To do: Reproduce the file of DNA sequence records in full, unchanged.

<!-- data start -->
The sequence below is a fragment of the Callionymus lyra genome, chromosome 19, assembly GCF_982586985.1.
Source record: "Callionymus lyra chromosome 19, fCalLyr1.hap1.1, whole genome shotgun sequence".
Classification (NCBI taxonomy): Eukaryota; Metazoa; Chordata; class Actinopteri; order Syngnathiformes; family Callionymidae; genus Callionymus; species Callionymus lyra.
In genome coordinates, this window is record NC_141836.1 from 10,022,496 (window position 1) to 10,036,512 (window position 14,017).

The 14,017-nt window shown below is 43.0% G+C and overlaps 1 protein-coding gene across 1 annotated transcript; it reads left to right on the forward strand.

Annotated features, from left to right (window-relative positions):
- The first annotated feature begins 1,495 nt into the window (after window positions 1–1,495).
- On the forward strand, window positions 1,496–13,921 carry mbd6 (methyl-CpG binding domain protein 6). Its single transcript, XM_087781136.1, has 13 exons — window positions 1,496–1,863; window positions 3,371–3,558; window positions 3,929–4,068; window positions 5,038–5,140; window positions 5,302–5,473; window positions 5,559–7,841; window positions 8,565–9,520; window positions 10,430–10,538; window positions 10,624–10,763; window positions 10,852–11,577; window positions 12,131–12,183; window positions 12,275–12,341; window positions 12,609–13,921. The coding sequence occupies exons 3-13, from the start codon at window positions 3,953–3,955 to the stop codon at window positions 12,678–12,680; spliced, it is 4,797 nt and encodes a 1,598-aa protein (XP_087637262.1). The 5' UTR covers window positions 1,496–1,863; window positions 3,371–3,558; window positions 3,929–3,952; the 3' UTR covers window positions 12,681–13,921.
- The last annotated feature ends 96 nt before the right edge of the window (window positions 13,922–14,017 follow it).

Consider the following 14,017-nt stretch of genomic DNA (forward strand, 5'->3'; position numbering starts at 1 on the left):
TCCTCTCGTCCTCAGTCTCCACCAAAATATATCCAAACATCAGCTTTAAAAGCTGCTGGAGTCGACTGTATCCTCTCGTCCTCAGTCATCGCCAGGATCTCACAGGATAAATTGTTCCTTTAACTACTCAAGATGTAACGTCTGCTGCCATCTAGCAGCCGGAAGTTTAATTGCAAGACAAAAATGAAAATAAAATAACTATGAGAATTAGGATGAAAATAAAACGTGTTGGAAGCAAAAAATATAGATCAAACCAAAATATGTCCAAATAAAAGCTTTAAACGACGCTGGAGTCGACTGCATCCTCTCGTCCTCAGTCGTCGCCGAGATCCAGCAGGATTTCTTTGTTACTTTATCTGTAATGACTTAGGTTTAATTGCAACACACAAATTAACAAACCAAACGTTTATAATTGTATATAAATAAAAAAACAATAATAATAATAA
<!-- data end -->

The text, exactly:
The sequence below is a fragment of the Callionymus lyra genome, chromosome 19, assembly GCF_982586985.1.
Source record: "Callionymus lyra chromosome 19, fCalLyr1.hap1.1, whole genome shotgun sequence".
Classification (NCBI taxonomy): Eukaryota; Metazoa; Chordata; class Actinopteri; order Syngnathiformes; family Callionymidae; genus Callionymus; species Callionymus lyra.
In genome coordinates, this window is record NC_141836.1 from 10,022,496 (window position 1) to 10,036,512 (window position 14,017).

The 14,017-nt window shown below is 43.0% G+C and overlaps 1 protein-coding gene across 1 annotated transcript; it reads left to right on the forward strand.

Annotated features, from left to right (window-relative positions):
- The first annotated feature begins 1,495 nt into the window (after window positions 1–1,495).
- On the forward strand, window positions 1,496–13,921 carry mbd6 (methyl-CpG binding domain protein 6). Its single transcript, XM_087781136.1, has 13 exons — window positions 1,496–1,863; window positions 3,371–3,558; window positions 3,929–4,068; window positions 5,038–5,140; window positions 5,302–5,473; window positions 5,559–7,841; window positions 8,565–9,520; window positions 10,430–10,538; window positions 10,624–10,763; window positions 10,852–11,577; window positions 12,131–12,183; window positions 12,275–12,341; window positions 12,609–13,921. The coding sequence occupies exons 3-13, from the start codon at window positions 3,953–3,955 to the stop codon at window positions 12,678–12,680; spliced, it is 4,797 nt and encodes a 1,598-aa protein (XP_087637262.1). The 5' UTR covers window positions 1,496–1,863; window positions 3,371–3,558; window positions 3,929–3,952; the 3' UTR covers window positions 12,681–13,921.
- The last annotated feature ends 96 nt before the right edge of the window (window positions 13,922–14,017 follow it).

Consider the following 14,017-nt stretch of genomic DNA (forward strand, 5'->3'; position numbering starts at 1 on the left):
TCCTCTCGTCCTCAGTCTCCACCAAAATATATCCAAACATCAGCTTTAAAAGCTGCTGGAGTCGACTGTATCCTCTCGTCCTCAGTCATCGCCAGGATCTCACAGGATAAATTGTTCCTTTAACTACTCAAGATGTAACGTCTGCTGCCATCTAGCAGCCGGAAGTTTAATTGCAAGACAAAAATGAAAATAAAATAACTATGAGAATTAGGATGAAAATAAAACGTGTTGGAAGCAAAAAATATAGATCAAACCAAAATATGTCCAAATAAAAGCTTTAAACGACGCTGGAGTCGACTGCATCCTCTCGTCCTCAGTCGTCGCCGAGATCCAGCAGGATTTCTTTGTTACTTTATCTGTAATGACTTAGGTTTAATTGCAACACACAAATTAACAAACCAAACGTTTATAATTGTATATAAATAAAAAAACAATAATAATAATAA